Dr. Jennifer Roback Morse • 663 S. Rancho Santa Fe Road Suite 222 San Marcos CA 92078www.jennifer-roback-morse.com • email: firstname.lastname@example.org • 760/295-9278
©2007 No part of thisdocument may be reproduced or disseminated in any way without the expressed written consent of theRuth Institute.
How the West’s Fertility War Has Left Women at Risk
By Jennifer Roback Morse
Unnatural Selection:Choosing Boys over Girls, and theConsequences of a World Full of Men
Mara HvistendahlPublic Affairs, 2011; 314 pages, $26.99
This brave and timely book has manystrengths and one glaring, butunderstandable, weakness. The strength of this book is the reporting. Mara Hvistendahl,a liberal, pro-choice feminist, painstakinglydocuments the catastrophic consequences of the worldwide “choice” for male babies:gender imbalance leading to prostitution, sexslavery, and male frustration and aggression.The weakness of this book is the politicalanalysis. She doesn’t understand how deeply
changed American politicalculture, particularly within the conservativemovement broadly conceived. But boththese strengths and weaknesses work together to yield an honest and courageous book that should be read by anyone whoconsiders himself (or herself) well informed.Let’s start with the strengths. Hvistendahl isa very honest reporter. She became aware of the gender-imbalance problem while livingin China as a journalist. She recounts howshe visited a grade-school classroom to writean article on the solar heating system beinginstalled in the school. She found herself ina “classroom full of smiling boys. I wastempted to abandon the solar power articleand interview the teachers about the school’s population.” That experience repeated itself so many times that she couldn’t stand itanymore. Her journalist instincts required aninvestigation of the imbalanced sex ratio inChinese society.She found that the problem, however, is notunique to China, with its particularly high- pressure “one child policy” driving smallfamily size. Hvistendahl found gender imbalances all around the world, not just inChina or India. Albania, South Korea,Taiwan, Viet Nam, parts of Singapore, allhave experienced skewed sex ratios. Thenormal gender ratio at birth hovers around105 boys for every 100 girls, with anything between 104 through 106 boys considerednormal. The Caucasus countries of theformer Soviet Union have badly skewed sexratios. Azerbaijan has a sex ratio of 115 boys, Georgia 118, and Armenia, awhopping 120. The American journalistexpected that the explanation wouldbesexist attitudes: in male-dominated societies, patriarchs prefer sons. But she found thatwomen were just as likely to prefer sons,and as responsible for sex-selectionabortion, as their husbands. She also foundthat urban elites, not the rural poor, pioneered the practice of sex-selectionabortion.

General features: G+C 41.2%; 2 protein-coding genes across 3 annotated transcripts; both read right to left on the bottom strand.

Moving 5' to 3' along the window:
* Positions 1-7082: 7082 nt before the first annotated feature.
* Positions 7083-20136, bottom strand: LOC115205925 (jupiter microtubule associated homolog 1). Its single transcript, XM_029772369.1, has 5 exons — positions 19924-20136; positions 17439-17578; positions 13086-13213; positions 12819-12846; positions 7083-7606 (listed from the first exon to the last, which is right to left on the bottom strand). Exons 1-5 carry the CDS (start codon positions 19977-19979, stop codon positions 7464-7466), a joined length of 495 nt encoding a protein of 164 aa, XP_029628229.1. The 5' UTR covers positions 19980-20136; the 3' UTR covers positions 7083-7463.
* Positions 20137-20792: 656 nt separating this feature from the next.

Where Technology and Abortion Meet
The factors that give rise to gender imbalance are a mix of technology andeconomic development, layered over the top